# Kernel Density Estimates & Truncated Normals

June 24, 2011
By

(This article was first published on mickeymousemodels, and kindly contributed to R-bloggers)

Earlier today I read a post about truncated normals, and one plot in particular jumped out at me:

By definition, the truncated normal should have zero density everywhere to the left of the truncation point, but that’s not what we see in the plot. What’s going on? The catch is that this isn’t a plot of the true density, but rather a plot of the kernel density estimate returned by R’s density function. The KDE is essentially a mixture of a bunch of normal densities, one for each data point. Wikipedia provides a nice illustration: in the rightmost frame, the red densities are (uniformly) mixed to create the blue KDE.

What happens when this estimate is applied to draws from a truncated normal? Every point is replaced with its own little normal density, and the points / densities at the very edge of the truncation cutoff inevitably spill over into the zero-density region. The KDE returns a smooth function, whereas truncated normals actually have discontinuous densities. Here’s some R code to illustrate that point:

`dnorm.truncated <- function(x, mean=0, sd=1, left=-1.5, right=0.50) {  # Probability that left <= x <= right  probability <- pnorm(right, mean=mean, sd=sd) -                 pnorm(left, mean=mean, sd=sd)  return((x >= left & x <= right) *         dnorm(x, mean=mean, sd=sd) / probability)}# Sanity check: does the density integrate to one?integrate(dnorm.truncated, -Inf, Inf)integrate(dnorm.truncated, -1.5, 0.50)dev.new(height=6, width=8)x.coords <- seq(-3, 3, by=0.005)plot(x.coords, dnorm(x.coords), ylim=c(0, 0.65),     col="red", type="l", lwd=2,     xlab="x", ylab="density", main="Two Density Functions")lines(x.coords, dnorm.truncated(x.coords),      col="darkslateblue", lwd=2)legend("topleft", "Truncated Normal", bty="n",       col="darkslateblue", lty=1, lwd=1.5)legend("topright", "Standard Normal", bty="n",       col="red", lty=1, lwd=1.5)savePlot("standard_and_truncated_normal_densities.png")# Compare kernel density estimate to true truncated densitynum.obs <- 1000x <- rnorm(num.obs)x <- x[x >= -1.5 & x <= 0.50]plot(x.coords, dnorm.truncated(x.coords), ylim=c(0, 0.70),     col="darkslateblue", type="l", lwd=2,     xlab="x", ylab="density", main="Two Density Functions")lines(density(x), col="darkgray", lty=3, lwd=2)mtext(sprintf("Kernel density estimated from %s observations",              num.obs))legend("topleft", "Truncated Normal", bty="n",       col="darkslateblue", lty=1, lwd=1.5)legend("topright", "Kernel Density Estimate", bty="n",       col="darkgray", lty=3, lwd=1.5)savePlot("truncated_normal_and_kernel_density_estimate.png")`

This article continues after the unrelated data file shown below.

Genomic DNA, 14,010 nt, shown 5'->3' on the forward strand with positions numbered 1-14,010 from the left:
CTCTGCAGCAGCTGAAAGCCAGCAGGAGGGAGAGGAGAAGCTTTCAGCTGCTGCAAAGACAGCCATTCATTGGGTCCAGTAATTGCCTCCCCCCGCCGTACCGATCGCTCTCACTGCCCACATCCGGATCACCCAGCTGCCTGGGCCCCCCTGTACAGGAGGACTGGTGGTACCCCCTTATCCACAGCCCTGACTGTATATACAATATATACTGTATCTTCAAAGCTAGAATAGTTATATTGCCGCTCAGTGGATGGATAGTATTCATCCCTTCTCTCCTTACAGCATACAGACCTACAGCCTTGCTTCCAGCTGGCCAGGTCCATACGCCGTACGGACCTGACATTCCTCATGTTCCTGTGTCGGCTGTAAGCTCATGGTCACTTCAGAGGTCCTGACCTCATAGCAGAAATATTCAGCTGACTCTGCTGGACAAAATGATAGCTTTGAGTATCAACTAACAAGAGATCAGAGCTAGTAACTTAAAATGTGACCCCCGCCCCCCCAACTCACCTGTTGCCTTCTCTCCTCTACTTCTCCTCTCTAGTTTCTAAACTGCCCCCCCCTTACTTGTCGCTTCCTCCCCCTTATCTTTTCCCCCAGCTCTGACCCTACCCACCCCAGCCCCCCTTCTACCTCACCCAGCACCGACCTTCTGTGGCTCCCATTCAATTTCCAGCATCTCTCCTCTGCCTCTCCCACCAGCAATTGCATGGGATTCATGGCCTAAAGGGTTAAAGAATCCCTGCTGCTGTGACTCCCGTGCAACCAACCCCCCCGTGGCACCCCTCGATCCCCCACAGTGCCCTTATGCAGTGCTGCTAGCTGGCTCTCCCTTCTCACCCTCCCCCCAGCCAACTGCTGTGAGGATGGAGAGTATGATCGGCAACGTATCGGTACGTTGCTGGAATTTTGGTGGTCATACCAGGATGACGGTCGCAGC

The first plot shows two densities: a standard normal, and a truncated standard normal where we drop any observation that falls outside of [-1.50, 0.50].

The second plot shows the same truncated normal, this time accompanied by its kernel density estimate. Note that the KDE spills over both the left and right truncation points.

That’s all for now. If you’d like to read a little more about kernel density estimates, check out this post by Andrew Gelman.

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